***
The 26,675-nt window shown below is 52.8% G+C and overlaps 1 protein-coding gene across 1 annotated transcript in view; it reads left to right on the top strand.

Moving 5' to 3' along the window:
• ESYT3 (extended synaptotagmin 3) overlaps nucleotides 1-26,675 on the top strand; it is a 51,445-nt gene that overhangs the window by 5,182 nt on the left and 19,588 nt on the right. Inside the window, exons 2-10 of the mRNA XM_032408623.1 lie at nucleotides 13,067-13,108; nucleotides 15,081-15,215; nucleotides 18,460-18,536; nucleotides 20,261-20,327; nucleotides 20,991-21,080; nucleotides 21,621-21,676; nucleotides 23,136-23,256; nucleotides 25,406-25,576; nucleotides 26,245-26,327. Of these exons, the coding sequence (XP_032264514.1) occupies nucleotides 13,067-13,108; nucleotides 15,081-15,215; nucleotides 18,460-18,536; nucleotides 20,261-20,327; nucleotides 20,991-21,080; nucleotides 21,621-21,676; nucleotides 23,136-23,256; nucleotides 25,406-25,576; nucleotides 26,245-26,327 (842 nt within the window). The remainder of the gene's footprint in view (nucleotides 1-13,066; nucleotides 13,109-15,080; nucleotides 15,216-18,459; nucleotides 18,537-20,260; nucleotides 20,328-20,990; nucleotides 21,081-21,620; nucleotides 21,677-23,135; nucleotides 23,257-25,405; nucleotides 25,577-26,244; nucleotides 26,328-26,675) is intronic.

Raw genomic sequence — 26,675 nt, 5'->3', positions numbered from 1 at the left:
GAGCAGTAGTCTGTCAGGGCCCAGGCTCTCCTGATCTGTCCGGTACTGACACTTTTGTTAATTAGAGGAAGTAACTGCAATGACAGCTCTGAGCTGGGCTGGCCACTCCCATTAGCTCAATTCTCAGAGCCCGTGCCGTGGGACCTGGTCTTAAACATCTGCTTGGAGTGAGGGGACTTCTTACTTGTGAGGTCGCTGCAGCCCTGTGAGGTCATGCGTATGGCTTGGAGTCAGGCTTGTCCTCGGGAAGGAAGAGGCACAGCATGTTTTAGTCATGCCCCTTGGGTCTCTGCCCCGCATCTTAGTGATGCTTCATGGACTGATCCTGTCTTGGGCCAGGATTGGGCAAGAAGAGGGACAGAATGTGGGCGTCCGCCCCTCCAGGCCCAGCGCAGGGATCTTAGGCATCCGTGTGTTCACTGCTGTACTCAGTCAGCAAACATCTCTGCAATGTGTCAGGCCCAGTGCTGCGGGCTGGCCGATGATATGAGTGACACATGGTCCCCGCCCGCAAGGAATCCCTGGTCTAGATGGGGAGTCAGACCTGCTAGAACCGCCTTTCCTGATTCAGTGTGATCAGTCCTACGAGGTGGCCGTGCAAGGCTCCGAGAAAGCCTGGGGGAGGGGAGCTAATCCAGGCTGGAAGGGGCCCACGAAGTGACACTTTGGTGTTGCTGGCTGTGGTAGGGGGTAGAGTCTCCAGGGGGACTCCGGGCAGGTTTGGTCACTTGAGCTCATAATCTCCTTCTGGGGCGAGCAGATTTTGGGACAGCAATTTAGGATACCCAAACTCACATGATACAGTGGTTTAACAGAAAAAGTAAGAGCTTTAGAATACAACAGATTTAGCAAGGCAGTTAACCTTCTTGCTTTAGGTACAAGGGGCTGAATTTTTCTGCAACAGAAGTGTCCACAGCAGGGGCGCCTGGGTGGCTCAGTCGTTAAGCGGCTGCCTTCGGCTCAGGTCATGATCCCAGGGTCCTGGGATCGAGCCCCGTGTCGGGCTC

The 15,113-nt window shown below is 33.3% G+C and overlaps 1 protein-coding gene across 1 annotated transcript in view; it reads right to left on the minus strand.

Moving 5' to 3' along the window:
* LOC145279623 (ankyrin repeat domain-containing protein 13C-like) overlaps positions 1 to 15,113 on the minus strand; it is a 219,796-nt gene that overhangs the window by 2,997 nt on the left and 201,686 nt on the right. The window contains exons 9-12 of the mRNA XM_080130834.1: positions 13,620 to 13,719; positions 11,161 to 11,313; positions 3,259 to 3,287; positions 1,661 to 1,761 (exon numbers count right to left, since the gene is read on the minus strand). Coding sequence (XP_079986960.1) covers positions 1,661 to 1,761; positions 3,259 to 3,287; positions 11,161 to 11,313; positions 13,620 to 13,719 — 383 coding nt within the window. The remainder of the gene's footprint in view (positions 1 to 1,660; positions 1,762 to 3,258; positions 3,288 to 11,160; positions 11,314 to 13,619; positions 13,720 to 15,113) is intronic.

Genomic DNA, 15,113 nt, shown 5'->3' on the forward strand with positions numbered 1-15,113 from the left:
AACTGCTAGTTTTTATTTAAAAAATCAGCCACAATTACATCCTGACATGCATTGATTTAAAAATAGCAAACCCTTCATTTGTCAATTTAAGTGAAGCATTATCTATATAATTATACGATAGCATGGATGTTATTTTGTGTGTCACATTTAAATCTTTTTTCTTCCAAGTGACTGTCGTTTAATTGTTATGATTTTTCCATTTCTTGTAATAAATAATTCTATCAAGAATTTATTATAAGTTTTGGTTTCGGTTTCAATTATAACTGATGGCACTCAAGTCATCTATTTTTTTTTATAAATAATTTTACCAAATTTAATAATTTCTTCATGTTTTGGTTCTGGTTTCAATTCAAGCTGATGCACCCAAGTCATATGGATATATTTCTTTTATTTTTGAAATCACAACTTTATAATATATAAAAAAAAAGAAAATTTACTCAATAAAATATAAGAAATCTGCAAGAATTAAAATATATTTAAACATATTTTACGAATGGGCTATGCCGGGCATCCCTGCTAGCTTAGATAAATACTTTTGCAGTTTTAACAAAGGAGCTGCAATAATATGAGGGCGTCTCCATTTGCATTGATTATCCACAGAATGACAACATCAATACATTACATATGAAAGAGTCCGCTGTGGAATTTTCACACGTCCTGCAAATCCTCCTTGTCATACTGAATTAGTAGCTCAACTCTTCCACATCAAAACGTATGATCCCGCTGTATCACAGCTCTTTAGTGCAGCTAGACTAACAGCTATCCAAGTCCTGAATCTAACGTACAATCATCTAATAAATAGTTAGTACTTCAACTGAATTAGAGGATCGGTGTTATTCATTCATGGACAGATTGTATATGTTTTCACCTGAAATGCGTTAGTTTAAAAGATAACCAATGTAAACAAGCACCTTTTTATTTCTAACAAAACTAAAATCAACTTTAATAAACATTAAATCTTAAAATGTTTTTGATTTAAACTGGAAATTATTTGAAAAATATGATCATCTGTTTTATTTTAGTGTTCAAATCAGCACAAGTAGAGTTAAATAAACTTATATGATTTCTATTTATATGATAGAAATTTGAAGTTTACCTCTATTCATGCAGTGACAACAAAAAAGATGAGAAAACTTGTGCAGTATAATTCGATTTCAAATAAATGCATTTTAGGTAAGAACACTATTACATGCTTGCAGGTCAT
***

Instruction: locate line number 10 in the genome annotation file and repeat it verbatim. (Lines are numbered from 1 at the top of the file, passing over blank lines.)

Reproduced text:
AACTGCTAGTTTTTATTTAAAAAATCAGCCACAATTACATCCTGACATGCATTGATTTAAAAATAGCAAACCCTTCATTTGTCAATTTAAGTGAAGCATTATCTATATAATTATACGATAGCATGGATGTTATTTTGTGTGTCACATTTAAATCTTTTTTCTTCCAAGTGACTGTCGTTTAATTGTTATGATTTTTCCATTTCTTGTAATAAATAATTCTATCAAGAATTTATTATAAGTTTTGGTTTCGGTTTCAATTATAACTGATGGCACTCAAGTCATCTATTTTTTTTTATAAATAATTTTACCAAATTTAATAATTTCTTCATGTTTTGGTTCTGGTTTCAATTCAAGCTGATGCACCCAAGTCATATGGATATATTTCTTTTATTTTTGAAATCACAACTTTATAATATATAAAAAAAAAGAAAATTTACTCAATAAAATATAAGAAATCTGCAAGAATTAAAATATATTTAAACATATTTTACGAATGGGCTATGCCGGGCATCCCTGCTAGCTTAGATAAATACTTTTGCAGTTTTAACAAAGGAGCTGCAATAATATGAGGGCGTCTCCATTTGCATTGATTATCCACAGAATGACAACATCAATACATTACATATGAAAGAGTCCGCTGTGGAATTTTCACACGTCCTGCAAATCCTCCTTGTCATACTGAATTAGTAGCTCAACTCTTCCACATCAAAACGTATGATCCCGCTGTATCACAGCTCTTTAGTGCAGCTAGACTAACAGCTATCCAAGTCCTGAATCTAACGTACAATCATCTAATAAATAGTTAGTACTTCAACTGAATTAGAGGATCGGTGTTATTCATTCATGGACAGATTGTATATGTTTTCACCTGAAATGCGTTAGTTTAAAAGATAACCAATGTAAACAAGCACCTTTTTATTTCTAACAAAACTAAAATCAACTTTAATAAACATTAAATCTTAAAATGTTTTTGATTTAAACTGGAAATTATTTGAAAAATATGATCATCTGTTTTATTTTAGTGTTCAAATCAGCACAAGTAGAGTTAAATAAACTTATATGATTTCTATTTATATGATAGAAATTTGAAGTTTACCTCTATTCATGCAGTGACAACAAAAAAGATGAGAAAACTTGTGCAGTATAATTCGATTTCAAATAAATGCATTTTAGGTAAGAACACTATTACATGCTTGCAGGTCAT